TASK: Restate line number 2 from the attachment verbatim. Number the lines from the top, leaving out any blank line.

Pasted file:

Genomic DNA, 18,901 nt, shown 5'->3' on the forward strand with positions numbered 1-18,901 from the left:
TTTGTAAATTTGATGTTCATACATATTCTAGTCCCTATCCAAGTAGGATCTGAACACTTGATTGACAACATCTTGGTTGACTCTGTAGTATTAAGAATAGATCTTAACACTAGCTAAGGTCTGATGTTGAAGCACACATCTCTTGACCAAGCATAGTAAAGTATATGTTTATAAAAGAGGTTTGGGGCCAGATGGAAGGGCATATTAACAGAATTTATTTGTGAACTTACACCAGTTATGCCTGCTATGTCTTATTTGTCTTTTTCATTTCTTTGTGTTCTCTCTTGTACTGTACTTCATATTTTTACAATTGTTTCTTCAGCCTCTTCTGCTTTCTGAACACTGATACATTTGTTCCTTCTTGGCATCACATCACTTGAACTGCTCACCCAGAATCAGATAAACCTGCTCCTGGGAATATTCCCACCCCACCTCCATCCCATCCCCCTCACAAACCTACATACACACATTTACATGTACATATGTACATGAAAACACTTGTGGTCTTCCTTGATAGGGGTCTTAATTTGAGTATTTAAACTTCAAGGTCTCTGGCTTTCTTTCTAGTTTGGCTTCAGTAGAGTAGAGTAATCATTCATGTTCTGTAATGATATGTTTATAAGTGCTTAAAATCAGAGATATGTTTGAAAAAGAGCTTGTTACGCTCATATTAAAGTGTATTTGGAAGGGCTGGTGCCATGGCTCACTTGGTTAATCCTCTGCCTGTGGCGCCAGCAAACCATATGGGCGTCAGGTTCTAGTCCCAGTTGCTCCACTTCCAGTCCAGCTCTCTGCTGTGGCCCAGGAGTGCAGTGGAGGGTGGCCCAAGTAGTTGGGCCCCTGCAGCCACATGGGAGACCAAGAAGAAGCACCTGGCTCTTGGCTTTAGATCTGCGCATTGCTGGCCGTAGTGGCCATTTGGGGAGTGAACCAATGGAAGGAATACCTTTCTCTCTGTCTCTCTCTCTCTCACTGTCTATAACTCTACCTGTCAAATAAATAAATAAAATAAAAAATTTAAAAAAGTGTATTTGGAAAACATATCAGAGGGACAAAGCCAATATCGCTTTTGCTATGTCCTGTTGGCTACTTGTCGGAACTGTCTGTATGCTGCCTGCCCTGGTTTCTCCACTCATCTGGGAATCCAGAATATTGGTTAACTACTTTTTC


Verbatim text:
TTTGTAAATTTGATGTTCATACATATTCTAGTCCCTATCCAAGTAGGATCTGAACACTTGATTGACAACATCTTGGTTGACTCTGTAGTATTAAGAATAGATCTTAACACTAGCTAAGGTCTGATGTTGAAGCACACATCTCTTGACCAAGCATAGTAAAGTATATGTTTATAAAAGAGGTTTGGGGCCAGATGGAAGGGCATATTAACAGAATTTATTTGTGAACTTACACCAGTTATGCCTGCTATGTCTTATTTGTCTTTTTCATTTCTTTGTGTTCTCTCTTGTACTGTACTTCATATTTTTACAATTGTTTCTTCAGCCTCTTCTGCTTTCTGAACACTGATACATTTGTTCCTTCTTGGCATCACATCACTTGAACTGCTCACCCAGAATCAGATAAACCTGCTCCTGGGAATATTCCCACCCCACCTCCATCCCATCCCCCTCACAAACCTACATACACACATTTACATGTACATATGTACATGAAAACACTTGTGGTCTTCCTTGATAGGGGTCTTAATTTGAGTATTTAAACTTCAAGGTCTCTGGCTTTCTTTCTAGTTTGGCTTCAGTAGAGTAGAGTAATCATTCATGTTCTGTAATGATATGTTTATAAGTGCTTAAAATCAGAGATATGTTTGAAAAAGAGCTTGTTACGCTCATATTAAAGTGTATTTGGAAGGGCTGGTGCCATGGCTCACTTGGTTAATCCTCTGCCTGTGGCGCCAGCAAACCATATGGGCGTCAGGTTCTAGTCCCAGTTGCTCCACTTCCAGTCCAGCTCTCTGCTGTGGCCCAGGAGTGCAGTGGAGGGTGGCCCAAGTAGTTGGGCCCCTGCAGCCACATGGGAGACCAAGAAGAAGCACCTGGCTCTTGGCTTTAGATCTGCGCATTGCTGGCCGTAGTGGCCATTTGGGGAGTGAACCAATGGAAGGAATACCTTTCTCTCTGTCTCTCTCTCTCTCACTGTCTATAACTCTACCTGTCAAATAAATAAATAAAATAAAAAATTTAAAAAAGTGTATTTGGAAAACATATCAGAGGGACAAAGCCAATATCGCTTTTGCTATGTCCTGTTGGCTACTTGTCGGAACTGTCTGTATGCTGCCTGCCCTGGTTTCTCCACTCATCTGGGAATCCAGAATATTGGTTAACTACTTTTTC